At the review hearing on November 27, 1979, the juvenile’s attorney advised the court that he did not feel the juvenile was able to assist in her defense. The court found that “the minor is still dangerous to herself or others, based on the reports submitted to the Court and filed in the social file.” The court ordered that the juvenile remain at the state hospital for continued treatment and that a review of the matter be held on December 20, 1979.

On December 3, 1979, the state hospital advised the respondent judge by letter that the juvenile was not mentally ill and was not in need of inpatient psychiatric care. The representatives of the hospital felt that they could not clinically or legally justify the continued hospitalization of the juvenile, and the child was to be discharged on December 7, 1979. The respondent judge replied on December 5, 1979, that the juvenile appeared to be a danger to herself, requiring institutional care and ordered that she remain in the custody of the state hospital.

The Attorney General upon behalf of the petitioners challenges both the authority of the respondent judge to commit the juvenile to the state hospital in the manner done in this case and to continue her involuntary hospitalization.

The petitioners question the authority of the juvenile court to commit a juvenile to the state hospital under A.R.S. § 8-242
before the juvenile has been adjudicated delinquent, dependent, or incorrigible. It is conceded that the juvenile has never been adjudicated delinquent, dependent, or incorrigible.

From our reading of the statute it appears clear that the section in question applies only to the disposition of juveniles who have been adjudicated by the juvenile court to be delinquent, dependent, or incorrigible. See In re Maricopa County Appeal, 15 Ariz. App. 536, 489 P.2d 1238 (1971). A.R.S. § 8-242 did not authorize the action taken by the juvenile court.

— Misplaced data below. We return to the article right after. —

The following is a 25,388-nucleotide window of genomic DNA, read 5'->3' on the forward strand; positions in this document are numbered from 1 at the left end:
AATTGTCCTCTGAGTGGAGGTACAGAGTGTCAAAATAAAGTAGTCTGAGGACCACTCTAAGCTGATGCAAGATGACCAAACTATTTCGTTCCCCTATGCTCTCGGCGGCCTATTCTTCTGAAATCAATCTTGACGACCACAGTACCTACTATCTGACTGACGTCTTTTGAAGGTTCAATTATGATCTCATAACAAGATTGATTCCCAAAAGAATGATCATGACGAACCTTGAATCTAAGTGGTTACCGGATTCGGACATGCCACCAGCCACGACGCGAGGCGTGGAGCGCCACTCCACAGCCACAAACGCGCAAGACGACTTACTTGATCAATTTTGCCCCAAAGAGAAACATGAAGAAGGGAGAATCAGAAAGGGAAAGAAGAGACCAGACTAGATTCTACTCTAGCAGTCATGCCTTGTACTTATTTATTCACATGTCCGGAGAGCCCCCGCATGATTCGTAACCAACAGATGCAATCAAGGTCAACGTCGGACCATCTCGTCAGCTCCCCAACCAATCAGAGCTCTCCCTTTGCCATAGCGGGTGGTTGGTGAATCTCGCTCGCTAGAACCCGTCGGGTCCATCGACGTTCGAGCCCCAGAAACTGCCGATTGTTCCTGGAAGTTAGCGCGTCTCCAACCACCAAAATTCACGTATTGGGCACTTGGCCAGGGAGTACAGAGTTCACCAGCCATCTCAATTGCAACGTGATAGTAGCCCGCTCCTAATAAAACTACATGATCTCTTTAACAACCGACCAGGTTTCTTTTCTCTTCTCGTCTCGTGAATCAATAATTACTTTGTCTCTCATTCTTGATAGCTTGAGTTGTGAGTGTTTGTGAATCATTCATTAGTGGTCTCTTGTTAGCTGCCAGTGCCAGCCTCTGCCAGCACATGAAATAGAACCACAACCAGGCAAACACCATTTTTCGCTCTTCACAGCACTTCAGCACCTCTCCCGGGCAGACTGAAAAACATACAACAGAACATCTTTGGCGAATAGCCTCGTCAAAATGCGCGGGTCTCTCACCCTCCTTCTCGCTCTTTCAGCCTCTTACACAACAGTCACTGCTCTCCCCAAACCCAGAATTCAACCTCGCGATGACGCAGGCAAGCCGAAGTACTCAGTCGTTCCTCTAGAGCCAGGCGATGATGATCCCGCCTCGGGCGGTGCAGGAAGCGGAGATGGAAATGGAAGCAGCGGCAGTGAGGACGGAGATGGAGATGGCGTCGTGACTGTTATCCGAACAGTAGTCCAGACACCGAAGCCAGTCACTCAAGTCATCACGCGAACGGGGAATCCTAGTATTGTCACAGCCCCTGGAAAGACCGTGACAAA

It is contended that the juvenile court had authority under the Mental Health Services Act, particularly A.R.S. § 36-520 et seq. and A.R.S. § 36-533 et seq., to order the juvenile committed for treatment.

Page 187

Although the juvenile court made an express finding that the juvenile was a danger to herself, the court did not act in full compliance with the procedures set forth in the Mental Health Services Act. It must also be noted that under the Mental Health Services Act the person committed may be released by the medical director of the treating agency. A.R.S. § 36-543. The term of treatment is a medical decision, not a judicial one. The juvenile court’s action in ordering the continued hospitalization of the juvenile was not authorized by the Mental Health Services Act.

Throughout the tortured path of this case there remains the issue of how does the juvenile court determine the mental competency of a juvenile? There is no rule of procedure nor method specified for determining a juvenile’s competency prior to adjudication in either the statutes concerning the juvenile court, A.R.S. § 8-201 et seq., or in the Rules of Procedure for the Juvenile Court, 17A A.R.S.

The United States Supreme Court held in Application of Gault, 387 U.S. 1, 87 S.Ct. 1428, 18 L.Ed.2d 527 (1967), that a juvenile must be accorded due process protections in the adjudication of charges against him. In an adult criminal prosecution it would be a violation of due process to convict a mentally incompetent accused. State v. Wagner, 114 Ariz. 459, 561 P.2d 1231 (1977). As the Supreme Court stated in Drope v. Missouri, 420 U.S. 162, 95 S.Ct. 896, 43 L.Ed.2d 103 (1975):